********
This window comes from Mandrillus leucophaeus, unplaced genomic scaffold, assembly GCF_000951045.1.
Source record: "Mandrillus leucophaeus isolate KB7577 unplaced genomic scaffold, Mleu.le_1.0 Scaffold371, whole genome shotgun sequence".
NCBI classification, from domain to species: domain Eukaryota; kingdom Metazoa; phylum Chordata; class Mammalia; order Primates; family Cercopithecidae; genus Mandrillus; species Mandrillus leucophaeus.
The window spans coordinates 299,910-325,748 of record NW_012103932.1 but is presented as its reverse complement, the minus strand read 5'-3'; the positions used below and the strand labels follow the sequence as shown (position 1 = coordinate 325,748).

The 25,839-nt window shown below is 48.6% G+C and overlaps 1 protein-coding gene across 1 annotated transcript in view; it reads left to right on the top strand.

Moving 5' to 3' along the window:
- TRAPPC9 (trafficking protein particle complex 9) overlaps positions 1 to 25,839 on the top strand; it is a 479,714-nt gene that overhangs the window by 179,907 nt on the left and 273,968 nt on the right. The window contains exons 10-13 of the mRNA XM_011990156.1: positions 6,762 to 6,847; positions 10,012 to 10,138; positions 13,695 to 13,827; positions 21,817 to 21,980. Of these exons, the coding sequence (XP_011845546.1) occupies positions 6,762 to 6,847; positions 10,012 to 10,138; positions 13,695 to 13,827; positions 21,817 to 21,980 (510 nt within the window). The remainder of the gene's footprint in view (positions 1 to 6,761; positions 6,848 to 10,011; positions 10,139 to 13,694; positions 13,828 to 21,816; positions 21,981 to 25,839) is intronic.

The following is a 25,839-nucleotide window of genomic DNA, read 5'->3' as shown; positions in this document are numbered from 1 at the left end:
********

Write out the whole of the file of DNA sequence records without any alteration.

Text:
This window comes from Mandrillus leucophaeus, unplaced genomic scaffold, assembly GCF_000951045.1.
Source record: "Mandrillus leucophaeus isolate KB7577 unplaced genomic scaffold, Mleu.le_1.0 Scaffold371, whole genome shotgun sequence".
NCBI classification, from domain to species: domain Eukaryota; kingdom Metazoa; phylum Chordata; class Mammalia; order Primates; family Cercopithecidae; genus Mandrillus; species Mandrillus leucophaeus.
The window spans coordinates 299,910-325,748 of record NW_012103932.1 but is presented as its reverse complement, the minus strand read 5'-3'; the positions used below and the strand labels follow the sequence as shown (position 1 = coordinate 325,748).

The 25,839-nt window shown below is 48.6% G+C and overlaps 1 protein-coding gene across 1 annotated transcript in view; it reads left to right on the top strand.

Moving 5' to 3' along the window:
- TRAPPC9 (trafficking protein particle complex 9) overlaps positions 1 to 25,839 on the top strand; it is a 479,714-nt gene that overhangs the window by 179,907 nt on the left and 273,968 nt on the right. The window contains exons 10-13 of the mRNA XM_011990156.1: positions 6,762 to 6,847; positions 10,012 to 10,138; positions 13,695 to 13,827; positions 21,817 to 21,980. Of these exons, the coding sequence (XP_011845546.1) occupies positions 6,762 to 6,847; positions 10,012 to 10,138; positions 13,695 to 13,827; positions 21,817 to 21,980 (510 nt within the window). The remainder of the gene's footprint in view (positions 1 to 6,761; positions 6,848 to 10,011; positions 10,139 to 13,694; positions 13,828 to 21,816; positions 21,981 to 25,839) is intronic.

The following is a 25,839-nucleotide window of genomic DNA, read 5'->3' as shown; positions in this document are numbered from 1 at the left end: